In total disbelief that regulations would allow such unsympathetic and inappropriate development, local residents embarked on establishing the facts for themselves. They concluded that both policy and EIA regulations, if correctly applied, would not support such development.
The leader of the campaigners, our own Teresa Sienkiewicz (she may be small but she certainly packs a punch) had clearly been on the red meat when she commented: "The granting of permission for industrial development in a beautiful area of Somerset visible for miles around is one thing, especially as the permission was bulldozed through in the teeth of opposition from, among others, the Planning Inspectorate and Somerset County Council. But failing to provide adequate screening of factory buildings in this prominent hilltop site and breaching Environmental Impact Assessment regulations, as required by law, is quite another".
One of Teresa's better "Miss Piggy moments", I think you'll agree.
The press release is equally in-your-face and concludes: "Despite strong policy objections against the site's allocation from the Planning Inspectorate, the Government Office for the South West, the county council, Lopen Parish Council and SSDC's own planning policy team, the site was allocated following the determined efforts of a handful of district councillors and planning officers. It is little wonder that even the mention of new development often sparks an emotive response from many communities when bitter experience such as Lopen's leaves them totally distrusting of their council and local planners".
My congratulations to Teresa and her doughty team at Lopen. As I said to her in an e-mail, John (Sienkiewicz, Teresa's husband, and the late-great-daddy of all strategic planners) could not have done it better himself, had he still been with us. But one is left wondering whether those looking for evidence of the vicissitudes of neighbourhood planning will be citing Lopenhead in case law.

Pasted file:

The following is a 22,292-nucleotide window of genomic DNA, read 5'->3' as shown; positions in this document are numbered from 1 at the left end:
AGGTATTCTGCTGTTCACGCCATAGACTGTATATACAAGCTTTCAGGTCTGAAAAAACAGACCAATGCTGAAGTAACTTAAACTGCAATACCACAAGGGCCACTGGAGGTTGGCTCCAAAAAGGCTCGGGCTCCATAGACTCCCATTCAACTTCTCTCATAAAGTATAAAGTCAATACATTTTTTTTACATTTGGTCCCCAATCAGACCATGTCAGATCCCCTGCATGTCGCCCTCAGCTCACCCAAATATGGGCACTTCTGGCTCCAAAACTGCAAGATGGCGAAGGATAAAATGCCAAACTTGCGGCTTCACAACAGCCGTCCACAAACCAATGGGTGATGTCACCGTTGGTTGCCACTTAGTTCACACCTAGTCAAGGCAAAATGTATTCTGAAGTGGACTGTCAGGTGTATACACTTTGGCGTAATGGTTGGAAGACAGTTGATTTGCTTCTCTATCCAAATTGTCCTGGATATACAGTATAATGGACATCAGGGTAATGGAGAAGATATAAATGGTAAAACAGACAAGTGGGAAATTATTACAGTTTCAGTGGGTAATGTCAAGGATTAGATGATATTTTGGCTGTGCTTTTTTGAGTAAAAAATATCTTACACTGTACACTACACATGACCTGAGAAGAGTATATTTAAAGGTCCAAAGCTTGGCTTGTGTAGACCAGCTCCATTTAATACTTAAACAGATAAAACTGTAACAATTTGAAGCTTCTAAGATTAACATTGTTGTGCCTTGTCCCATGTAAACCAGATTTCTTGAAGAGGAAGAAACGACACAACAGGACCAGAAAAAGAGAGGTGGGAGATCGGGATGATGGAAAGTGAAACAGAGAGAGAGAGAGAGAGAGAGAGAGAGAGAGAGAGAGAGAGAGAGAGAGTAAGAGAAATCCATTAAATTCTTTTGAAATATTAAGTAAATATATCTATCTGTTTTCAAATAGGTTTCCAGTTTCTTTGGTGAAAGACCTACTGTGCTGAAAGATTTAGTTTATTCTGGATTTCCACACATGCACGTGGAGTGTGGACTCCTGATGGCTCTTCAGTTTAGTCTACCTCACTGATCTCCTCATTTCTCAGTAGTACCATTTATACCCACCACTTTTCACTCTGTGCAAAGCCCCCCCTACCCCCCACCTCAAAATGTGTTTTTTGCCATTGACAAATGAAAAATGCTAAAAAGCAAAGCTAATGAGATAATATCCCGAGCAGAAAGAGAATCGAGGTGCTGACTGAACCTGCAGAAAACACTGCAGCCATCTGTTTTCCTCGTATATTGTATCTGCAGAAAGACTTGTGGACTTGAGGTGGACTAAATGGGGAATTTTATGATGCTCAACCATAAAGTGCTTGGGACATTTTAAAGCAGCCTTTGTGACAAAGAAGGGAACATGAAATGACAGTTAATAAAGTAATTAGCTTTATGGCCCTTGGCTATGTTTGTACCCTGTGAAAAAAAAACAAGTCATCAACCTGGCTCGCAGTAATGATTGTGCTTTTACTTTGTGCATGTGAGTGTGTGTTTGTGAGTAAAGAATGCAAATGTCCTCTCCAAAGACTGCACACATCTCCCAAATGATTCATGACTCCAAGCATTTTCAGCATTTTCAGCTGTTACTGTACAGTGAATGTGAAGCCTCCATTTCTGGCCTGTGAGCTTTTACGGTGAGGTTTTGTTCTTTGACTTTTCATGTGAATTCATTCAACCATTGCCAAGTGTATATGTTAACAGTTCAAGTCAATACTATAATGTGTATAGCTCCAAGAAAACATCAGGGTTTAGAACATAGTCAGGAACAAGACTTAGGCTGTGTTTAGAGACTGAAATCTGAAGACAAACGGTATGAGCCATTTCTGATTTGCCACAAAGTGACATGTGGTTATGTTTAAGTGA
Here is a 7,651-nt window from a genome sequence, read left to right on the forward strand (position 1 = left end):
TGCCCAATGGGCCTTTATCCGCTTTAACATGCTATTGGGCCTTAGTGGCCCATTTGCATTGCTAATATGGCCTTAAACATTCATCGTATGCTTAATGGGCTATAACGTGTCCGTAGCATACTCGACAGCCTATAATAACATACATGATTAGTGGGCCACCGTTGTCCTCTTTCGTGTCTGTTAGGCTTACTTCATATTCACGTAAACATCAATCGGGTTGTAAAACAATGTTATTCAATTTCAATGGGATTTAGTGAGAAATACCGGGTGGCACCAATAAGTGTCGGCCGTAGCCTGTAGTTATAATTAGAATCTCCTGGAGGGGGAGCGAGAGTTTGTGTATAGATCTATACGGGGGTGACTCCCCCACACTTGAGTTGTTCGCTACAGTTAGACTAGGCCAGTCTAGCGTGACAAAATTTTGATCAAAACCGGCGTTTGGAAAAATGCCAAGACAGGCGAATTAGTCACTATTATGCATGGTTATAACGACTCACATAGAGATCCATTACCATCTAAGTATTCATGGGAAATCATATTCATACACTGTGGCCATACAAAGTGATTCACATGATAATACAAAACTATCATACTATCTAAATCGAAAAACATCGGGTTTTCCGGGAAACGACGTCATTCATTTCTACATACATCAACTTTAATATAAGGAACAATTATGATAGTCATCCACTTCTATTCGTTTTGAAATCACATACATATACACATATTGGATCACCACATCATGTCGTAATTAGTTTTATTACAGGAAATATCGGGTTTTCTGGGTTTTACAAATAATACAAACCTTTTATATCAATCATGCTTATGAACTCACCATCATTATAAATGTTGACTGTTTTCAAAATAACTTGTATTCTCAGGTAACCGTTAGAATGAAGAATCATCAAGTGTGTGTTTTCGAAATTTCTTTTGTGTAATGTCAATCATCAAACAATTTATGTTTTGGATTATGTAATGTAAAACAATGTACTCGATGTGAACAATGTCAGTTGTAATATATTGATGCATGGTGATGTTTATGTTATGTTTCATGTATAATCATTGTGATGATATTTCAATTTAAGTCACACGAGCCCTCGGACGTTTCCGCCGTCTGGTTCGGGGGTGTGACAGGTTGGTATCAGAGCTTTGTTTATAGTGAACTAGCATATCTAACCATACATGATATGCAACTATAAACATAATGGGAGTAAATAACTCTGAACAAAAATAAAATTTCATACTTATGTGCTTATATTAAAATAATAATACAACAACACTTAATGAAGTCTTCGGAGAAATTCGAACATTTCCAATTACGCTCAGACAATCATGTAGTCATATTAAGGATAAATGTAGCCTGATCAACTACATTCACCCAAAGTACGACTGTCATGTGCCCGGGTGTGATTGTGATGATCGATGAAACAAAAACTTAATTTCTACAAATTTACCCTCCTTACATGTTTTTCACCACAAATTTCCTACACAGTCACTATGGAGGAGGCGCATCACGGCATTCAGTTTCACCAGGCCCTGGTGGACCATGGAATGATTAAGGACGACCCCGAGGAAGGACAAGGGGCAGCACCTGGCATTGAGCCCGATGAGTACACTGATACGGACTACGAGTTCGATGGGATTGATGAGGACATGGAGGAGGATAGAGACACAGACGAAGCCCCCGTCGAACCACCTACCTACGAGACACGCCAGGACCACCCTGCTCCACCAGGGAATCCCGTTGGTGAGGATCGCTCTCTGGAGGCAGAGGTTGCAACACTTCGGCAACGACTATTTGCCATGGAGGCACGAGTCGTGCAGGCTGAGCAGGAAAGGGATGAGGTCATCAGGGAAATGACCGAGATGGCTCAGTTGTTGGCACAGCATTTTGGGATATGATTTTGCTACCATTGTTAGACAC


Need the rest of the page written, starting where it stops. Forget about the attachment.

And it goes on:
After all, the government has embarked on one hell of an experiment here, and this case just goes to show that we will need very well defined rules of engagement...
And talking of absent friends...as a postscript to my blog on the sad loss of David Chippendale last Friday I received a lovely message (among many others) from Alistair Subba Row of Farebrother. I am feeling very guilty as I should have mentioned David's long association with Farebrother in that last post, and I am feeling a bit remiss about that, but I don't think Alistair is cross.
His note reads "I'm currently in Hong Kong but I just read your great piece on David Chipps. I worked with him for over 15 years and he was a good friend as well as our wonderful researcher for our quarterly figures. He was part of the firm and always came to our Christmas party as one of us. Loved the craic and the dancing! We all miss him terribly. His death came as a great shock, especially having seen him in Dingle last November looking so well. I know that Malcolm Brackley here at Farebrother is talking to David Carr at HSC about a London event to celebrate his life which we will do to the limit!"
Well, Alistair, you can rest assured that I, along with many others we all know, will drink to that when the time comes.